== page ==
My Friend Garfield

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Even if the bungling use of the [surgeon’s] probe [seeking for the bullet] had not provided a perfect highway of infection, the surgical technique of that day could not have saved him. At the present time [probably the 1890’s], given his splendid physique and great power of resistance, modern surgery and modern equipment would have pulled him through.

This is not the place to dwell on the details of the dreadful days of alternate hopes and fears which followed. Two episodes, however, occurred which seemed to strike even deeper than that first staggering blow. One night, Mrs. Garfield sent for me. Waiting a moment until control of her voice was assured, she said, “Will you tell me just what you think the chances are for the General’s recovery?” One look in the anguished face of that wonderful woman and I threw truthfulness to the winds, and lied and lied as convincingly and consolingly as I could. As soon as decency permitted I excused myself, but once beyond the door all restraint gave way and I was an utterly shattered and broken secretary. The whole period was one prolonged, hideous nightmare, but that experience left its mark like a brand on the naked flesh.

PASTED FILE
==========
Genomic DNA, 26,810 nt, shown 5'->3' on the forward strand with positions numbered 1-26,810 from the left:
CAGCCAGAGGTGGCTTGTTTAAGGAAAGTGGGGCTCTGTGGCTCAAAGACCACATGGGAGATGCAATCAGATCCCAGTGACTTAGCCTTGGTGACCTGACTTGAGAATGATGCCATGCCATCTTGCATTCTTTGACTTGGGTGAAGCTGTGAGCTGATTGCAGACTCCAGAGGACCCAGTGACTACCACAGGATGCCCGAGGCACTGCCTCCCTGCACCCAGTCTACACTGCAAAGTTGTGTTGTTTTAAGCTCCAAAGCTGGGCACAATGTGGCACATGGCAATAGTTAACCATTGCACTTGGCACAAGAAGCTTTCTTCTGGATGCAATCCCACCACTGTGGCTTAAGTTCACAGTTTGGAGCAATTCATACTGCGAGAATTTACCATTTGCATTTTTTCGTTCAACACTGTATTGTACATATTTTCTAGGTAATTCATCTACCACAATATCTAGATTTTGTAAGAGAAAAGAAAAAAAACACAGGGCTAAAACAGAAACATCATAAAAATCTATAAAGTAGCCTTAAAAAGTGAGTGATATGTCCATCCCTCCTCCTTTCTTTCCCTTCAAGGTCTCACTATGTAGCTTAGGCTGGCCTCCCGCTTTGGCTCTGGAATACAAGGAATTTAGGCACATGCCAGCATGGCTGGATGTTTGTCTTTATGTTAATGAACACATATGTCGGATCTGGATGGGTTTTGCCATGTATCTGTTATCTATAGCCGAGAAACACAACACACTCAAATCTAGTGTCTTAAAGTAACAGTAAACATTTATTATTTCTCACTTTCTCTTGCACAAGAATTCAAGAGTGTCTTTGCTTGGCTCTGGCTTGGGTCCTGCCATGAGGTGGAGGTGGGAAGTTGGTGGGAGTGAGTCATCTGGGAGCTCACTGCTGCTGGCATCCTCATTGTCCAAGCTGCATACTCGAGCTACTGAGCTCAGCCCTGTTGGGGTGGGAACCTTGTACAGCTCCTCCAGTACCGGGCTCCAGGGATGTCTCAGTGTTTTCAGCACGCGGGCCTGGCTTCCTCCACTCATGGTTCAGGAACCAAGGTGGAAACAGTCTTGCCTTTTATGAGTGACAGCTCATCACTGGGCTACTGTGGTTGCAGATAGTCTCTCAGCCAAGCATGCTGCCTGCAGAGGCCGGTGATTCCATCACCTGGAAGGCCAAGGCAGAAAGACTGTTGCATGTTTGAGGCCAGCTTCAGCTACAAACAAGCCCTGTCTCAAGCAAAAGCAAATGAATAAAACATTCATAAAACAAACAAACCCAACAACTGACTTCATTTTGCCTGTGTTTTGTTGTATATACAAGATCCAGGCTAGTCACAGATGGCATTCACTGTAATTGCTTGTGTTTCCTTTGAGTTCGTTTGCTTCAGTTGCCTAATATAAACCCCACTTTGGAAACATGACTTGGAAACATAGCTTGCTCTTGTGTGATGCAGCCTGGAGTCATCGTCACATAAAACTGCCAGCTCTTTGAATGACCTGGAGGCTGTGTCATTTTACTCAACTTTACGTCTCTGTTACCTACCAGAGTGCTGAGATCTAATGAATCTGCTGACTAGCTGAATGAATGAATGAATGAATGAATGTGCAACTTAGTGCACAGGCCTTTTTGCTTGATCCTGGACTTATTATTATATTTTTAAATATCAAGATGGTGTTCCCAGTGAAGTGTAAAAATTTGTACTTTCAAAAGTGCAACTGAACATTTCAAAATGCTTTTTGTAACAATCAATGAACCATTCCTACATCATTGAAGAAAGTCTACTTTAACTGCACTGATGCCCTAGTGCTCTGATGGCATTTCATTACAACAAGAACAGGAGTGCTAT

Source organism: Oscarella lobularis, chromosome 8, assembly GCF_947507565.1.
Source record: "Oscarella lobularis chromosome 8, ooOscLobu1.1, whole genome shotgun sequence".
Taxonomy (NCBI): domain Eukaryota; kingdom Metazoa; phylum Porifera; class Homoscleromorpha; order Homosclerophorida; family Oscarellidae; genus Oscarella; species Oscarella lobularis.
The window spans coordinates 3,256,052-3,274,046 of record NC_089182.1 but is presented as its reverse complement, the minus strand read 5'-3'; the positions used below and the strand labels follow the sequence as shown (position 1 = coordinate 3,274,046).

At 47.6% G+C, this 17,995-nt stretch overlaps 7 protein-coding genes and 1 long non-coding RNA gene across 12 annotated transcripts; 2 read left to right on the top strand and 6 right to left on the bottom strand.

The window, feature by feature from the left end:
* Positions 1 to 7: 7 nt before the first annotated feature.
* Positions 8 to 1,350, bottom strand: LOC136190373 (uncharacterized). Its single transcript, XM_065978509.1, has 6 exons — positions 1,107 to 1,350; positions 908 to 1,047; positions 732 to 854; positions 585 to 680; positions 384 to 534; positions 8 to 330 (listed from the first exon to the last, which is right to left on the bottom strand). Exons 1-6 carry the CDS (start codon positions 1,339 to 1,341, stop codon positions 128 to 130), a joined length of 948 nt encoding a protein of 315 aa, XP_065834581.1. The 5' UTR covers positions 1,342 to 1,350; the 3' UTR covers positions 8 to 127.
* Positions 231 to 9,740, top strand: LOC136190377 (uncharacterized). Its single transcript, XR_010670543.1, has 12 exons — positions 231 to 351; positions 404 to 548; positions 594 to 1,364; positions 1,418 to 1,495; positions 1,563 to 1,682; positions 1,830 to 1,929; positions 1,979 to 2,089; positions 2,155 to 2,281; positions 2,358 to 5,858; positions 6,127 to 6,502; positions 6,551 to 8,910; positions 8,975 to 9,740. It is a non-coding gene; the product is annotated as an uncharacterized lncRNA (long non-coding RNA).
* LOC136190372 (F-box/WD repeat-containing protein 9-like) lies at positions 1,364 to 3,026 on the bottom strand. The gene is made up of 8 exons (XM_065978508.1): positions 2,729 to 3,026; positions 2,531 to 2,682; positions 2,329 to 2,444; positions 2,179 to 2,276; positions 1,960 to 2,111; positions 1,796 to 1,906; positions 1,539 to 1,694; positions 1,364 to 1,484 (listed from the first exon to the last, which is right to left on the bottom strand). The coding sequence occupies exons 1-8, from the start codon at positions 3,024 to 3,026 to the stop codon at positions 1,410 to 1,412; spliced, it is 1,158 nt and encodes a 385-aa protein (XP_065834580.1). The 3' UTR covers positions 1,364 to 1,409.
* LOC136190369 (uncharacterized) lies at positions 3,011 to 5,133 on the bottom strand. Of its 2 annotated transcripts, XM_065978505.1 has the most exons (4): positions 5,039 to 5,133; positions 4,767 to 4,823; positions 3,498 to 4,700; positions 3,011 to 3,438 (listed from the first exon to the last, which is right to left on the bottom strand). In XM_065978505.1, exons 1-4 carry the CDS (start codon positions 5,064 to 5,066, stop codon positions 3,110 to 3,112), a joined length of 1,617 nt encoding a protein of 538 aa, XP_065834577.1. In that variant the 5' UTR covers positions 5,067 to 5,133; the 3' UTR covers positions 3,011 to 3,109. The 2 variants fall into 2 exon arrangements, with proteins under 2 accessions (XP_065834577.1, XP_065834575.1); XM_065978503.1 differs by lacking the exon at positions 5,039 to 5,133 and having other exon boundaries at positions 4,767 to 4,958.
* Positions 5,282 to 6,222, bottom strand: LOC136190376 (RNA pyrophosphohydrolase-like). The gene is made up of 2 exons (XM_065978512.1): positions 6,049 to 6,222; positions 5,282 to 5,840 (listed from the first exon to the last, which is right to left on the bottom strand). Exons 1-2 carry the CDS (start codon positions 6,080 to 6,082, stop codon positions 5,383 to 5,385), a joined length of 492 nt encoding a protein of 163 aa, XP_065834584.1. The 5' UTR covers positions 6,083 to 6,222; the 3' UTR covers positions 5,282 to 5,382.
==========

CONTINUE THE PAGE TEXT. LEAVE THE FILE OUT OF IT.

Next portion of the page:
The final end came the last bitter night at Elberon by the ocean where the President had been taken in order to escape the intolerable heat of a Washington summer. I had gone to my room after leaving word with the faithful Daniel [a servant] to call me if necessary. Towards midnight there came the fateful tap on my door. I can still hear the long, solemn roll of the sea on the shore as I did on that night of inky darkness, when I walked from my cottage to his bedside. The family [Mrs. Garfield and Mollie; Garfield’s four sons were not there] and physicians were present, and the scene was tragic and harrowing beyond words to describe. Gradually the gasping breath came at longer and longer intervals, and in a few minutes the venerable Dr. Hamilton stepped to the bedside and gently and tenderly composed the features of the heroic soul he had learned to love.

The final agony was the autopsy. It was deemed desirable that some member of the official household should be present. Tediously, the ghoulish business went on without any very important results until Dr. Agnew, who had been an attentive observer, stepped forward and ran his little finger down the exposed and exceptionally large spinal column until it slipped entirely through the one vertebra pierced by the bullet. Turning to the group he said, “Gentlemen, this was the fatal wound. We made a mistake,” and slowly walked out of the room.